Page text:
The nation has seen it in the recent past — retired athletes, including those from the National Football League and the National Hockey League, suing their leagues due to chronic injuries from their playing days. Now over 50 retired wrestlers from World Wrestling Entertainment Inc. have followed suit, including popular figures such as Paul “Mr. Wonderful” Orndorff, Joseph “Road Warrior Animal” Laurinaitis and Jimmy “Superfly” Snuka.
The wrestlers claim that the WWE was more concerned with corporate gain and overlooked issues such as the wrestlers’ financial security, health and safety. The complaint also claims that it concealed serious long-term risks, including traumatic brain injuries and degenerative brain disease and chronic traumatic encephalopathy.
Although typically scripted entertainment, it is not uncommon for professional wrestlers to experience and endure serious strikes and blows to the head and body during their performances. Among the chronic injuries the wrestlers are suffering are headaches, memory loss, confusion, dizziness, depression and mood swings, depression and Parkinson’s disease for one of the victims.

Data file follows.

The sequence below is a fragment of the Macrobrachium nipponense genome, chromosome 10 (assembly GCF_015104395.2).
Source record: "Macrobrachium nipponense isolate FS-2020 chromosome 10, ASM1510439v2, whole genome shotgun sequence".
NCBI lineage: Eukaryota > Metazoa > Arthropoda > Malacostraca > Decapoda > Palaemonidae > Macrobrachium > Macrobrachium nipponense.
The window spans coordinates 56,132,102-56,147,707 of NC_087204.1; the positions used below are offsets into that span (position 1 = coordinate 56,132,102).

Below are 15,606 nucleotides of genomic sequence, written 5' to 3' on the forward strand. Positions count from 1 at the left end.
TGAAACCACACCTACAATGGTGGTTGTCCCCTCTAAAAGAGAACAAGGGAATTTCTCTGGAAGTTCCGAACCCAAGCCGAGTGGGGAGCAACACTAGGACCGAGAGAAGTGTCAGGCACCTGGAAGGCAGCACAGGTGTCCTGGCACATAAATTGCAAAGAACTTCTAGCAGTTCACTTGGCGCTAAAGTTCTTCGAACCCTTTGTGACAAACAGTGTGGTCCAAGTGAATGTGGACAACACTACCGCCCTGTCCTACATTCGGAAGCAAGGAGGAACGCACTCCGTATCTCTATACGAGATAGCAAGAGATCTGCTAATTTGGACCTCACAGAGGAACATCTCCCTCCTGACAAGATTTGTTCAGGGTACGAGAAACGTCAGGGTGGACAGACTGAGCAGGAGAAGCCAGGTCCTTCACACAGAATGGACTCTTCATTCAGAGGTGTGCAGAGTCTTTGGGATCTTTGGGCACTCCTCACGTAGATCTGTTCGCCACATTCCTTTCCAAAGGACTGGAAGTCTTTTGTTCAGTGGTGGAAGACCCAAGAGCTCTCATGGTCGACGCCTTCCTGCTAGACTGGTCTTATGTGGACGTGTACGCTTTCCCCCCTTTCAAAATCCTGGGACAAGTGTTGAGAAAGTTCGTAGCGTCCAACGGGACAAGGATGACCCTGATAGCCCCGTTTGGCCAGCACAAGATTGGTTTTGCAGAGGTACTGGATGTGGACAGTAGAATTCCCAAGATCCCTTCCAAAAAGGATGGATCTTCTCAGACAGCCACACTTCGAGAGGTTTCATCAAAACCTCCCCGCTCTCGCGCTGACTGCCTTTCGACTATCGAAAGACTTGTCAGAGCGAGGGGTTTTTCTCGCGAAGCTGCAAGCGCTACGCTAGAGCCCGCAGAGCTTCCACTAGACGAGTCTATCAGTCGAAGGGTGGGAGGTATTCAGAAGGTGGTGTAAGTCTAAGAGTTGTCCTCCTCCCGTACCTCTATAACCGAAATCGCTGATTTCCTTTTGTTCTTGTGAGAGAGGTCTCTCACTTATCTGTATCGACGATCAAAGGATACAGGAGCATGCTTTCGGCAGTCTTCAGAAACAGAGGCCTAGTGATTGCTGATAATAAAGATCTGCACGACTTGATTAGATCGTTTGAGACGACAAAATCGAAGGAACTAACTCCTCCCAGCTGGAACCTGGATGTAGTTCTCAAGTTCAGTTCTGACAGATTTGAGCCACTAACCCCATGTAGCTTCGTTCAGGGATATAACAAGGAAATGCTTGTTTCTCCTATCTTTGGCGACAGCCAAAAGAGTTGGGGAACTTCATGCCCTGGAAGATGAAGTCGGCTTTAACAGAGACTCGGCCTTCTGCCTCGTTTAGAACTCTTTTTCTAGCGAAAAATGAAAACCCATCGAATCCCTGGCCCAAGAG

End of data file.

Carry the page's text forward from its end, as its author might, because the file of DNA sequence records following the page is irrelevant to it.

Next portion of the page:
The suit claims that the WWE intentionally classified wrestlers as independent contractors, opposed to employees, as a way to avoid worker protection laws as maintained by the federal Occupational Safety and Health Act. Chronic injuries including head injuries are a serious concern for many employees throughout the country who work in potentially dangerous environments.
All employees should be aware of their employee rights, including the right to work in an environment where safety precautions are taken by the employer to prevent potential injuries, including long-term injuries that may affect an employee later in life.
Source: Reuters, “Dozens Of Wrestlers Sue WWE Over Neurological Injuries,” Jonathan Stempel, July 19, 2016